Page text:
James River - Public health microbiology
Bacterial contamination of surface waters creates significant public health hazards, especially in urbanized areas where microorganisms are introduced into surface waters via precipitation runoff, combined sewage overflows (CSOs), sanitary sewage overflows (SSOs), and treated wastewater. The risks of illness from contact with surface water are usually determined by estimated concentrations of coliform bacteria by growing them in culture. These culture-based methods are becoming increasingly questionable as molecular biology techniques advance to allow faster, accurate, identification of pathogens without biases associated with cell cultures. Our research in this area involves detailed temporal and spatial study of bacterial indicators of wastewater pollution in the nearby James River. In addition to studying bacterial pathogen loads, we also consider the environmental and anthropogenic drivers of antibiotic resistant bacteria and of harmful algal blooms like those caused by Microcystis.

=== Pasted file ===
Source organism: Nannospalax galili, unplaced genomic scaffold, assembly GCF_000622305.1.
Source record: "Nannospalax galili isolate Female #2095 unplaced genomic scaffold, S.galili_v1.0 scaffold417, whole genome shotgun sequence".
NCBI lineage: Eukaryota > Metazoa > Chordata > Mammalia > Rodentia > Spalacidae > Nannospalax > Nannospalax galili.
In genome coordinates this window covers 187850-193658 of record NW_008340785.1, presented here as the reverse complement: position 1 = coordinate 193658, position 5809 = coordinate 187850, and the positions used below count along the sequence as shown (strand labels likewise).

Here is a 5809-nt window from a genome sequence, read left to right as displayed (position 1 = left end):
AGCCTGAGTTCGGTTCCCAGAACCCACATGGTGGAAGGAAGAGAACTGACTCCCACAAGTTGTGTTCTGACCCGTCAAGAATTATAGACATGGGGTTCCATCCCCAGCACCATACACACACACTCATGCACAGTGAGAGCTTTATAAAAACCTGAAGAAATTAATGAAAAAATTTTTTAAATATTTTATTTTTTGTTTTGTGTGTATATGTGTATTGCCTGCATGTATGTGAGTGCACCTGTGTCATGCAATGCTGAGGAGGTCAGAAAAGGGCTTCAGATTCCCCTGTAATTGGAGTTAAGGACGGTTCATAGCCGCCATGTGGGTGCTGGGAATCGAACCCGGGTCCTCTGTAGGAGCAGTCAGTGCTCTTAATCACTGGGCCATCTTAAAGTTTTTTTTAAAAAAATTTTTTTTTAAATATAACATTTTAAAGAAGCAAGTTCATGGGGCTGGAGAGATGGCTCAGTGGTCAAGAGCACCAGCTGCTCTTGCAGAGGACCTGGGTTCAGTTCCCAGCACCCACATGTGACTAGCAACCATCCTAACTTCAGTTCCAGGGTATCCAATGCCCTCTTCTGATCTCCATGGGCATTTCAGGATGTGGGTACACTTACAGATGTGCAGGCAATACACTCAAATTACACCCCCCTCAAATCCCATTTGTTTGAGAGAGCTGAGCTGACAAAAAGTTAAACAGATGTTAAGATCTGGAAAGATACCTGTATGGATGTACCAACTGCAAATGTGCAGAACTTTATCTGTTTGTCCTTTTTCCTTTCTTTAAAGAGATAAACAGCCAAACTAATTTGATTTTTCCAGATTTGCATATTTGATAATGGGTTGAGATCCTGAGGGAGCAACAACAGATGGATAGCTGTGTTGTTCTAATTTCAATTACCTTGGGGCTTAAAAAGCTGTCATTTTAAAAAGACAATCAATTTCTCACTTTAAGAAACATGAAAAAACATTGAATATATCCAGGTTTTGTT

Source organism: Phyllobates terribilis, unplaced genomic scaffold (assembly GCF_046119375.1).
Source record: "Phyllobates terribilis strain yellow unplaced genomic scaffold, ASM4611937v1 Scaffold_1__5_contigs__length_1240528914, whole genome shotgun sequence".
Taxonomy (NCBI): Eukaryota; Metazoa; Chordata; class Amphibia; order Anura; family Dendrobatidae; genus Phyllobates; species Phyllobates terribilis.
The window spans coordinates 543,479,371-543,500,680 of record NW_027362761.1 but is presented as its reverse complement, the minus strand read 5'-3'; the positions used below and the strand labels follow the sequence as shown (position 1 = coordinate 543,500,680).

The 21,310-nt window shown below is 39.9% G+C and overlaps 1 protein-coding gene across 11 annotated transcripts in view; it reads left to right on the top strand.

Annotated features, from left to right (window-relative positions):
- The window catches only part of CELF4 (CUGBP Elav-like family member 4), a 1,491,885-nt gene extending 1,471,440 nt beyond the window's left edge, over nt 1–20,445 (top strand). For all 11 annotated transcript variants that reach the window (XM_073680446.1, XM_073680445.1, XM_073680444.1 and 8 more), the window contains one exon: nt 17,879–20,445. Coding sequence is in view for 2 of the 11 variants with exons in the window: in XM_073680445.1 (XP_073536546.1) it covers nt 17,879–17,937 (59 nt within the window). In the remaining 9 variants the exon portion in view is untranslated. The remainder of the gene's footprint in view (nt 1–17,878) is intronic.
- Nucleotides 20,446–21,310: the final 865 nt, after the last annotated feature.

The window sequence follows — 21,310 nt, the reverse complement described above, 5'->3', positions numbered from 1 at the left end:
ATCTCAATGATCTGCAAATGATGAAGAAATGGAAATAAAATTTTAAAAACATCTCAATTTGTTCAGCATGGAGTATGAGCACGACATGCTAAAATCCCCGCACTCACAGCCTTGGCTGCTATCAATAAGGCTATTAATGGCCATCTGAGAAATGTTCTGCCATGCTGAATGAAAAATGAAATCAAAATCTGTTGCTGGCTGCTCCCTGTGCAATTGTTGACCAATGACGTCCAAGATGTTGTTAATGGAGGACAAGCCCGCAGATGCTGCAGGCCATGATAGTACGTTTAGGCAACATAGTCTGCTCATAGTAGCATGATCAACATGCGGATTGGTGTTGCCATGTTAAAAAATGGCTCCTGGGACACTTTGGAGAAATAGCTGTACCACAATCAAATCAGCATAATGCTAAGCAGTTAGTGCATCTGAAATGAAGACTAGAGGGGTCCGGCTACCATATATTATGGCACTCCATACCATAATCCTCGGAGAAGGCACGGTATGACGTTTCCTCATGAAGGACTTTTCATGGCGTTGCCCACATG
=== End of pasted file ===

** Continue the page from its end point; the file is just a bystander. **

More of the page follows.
Recent publications in this area include:
- Brown, B.L., R.V. LePrell, R.B. Franklin, M.C. Rivera, F.M. Cabral, H.L. Eaves, V. Gardiakos, K.P. Keegan, and T.L. King. 2015. Metagenomic analysis of planktonic microbial consortia from a non-tidal urban-impacted segment of James River. Standards in Genomic Sciences. 10:65. DOI:10.1186/s40793-015-0062-5
- Wood, J.D., R.B. Franklin, G. Garman, S. McIninch. A.J. Porter, and P.A. Bukaveckas. 2014. Exposure to the cyanotoxin microcystin arising from inter-specific differences in feeding habits among fish and shellfish in the James River Estuary, Virginia. Environmental Science & Technology. 48:5194-5202. DOI:10.1021/es403491k
- Furry, J.R. 2011. Characterizing the distribution of planktonic fecal bacteria in the James River, Richmond, Virginia. M.S. Thesis, VCU Department of Biology.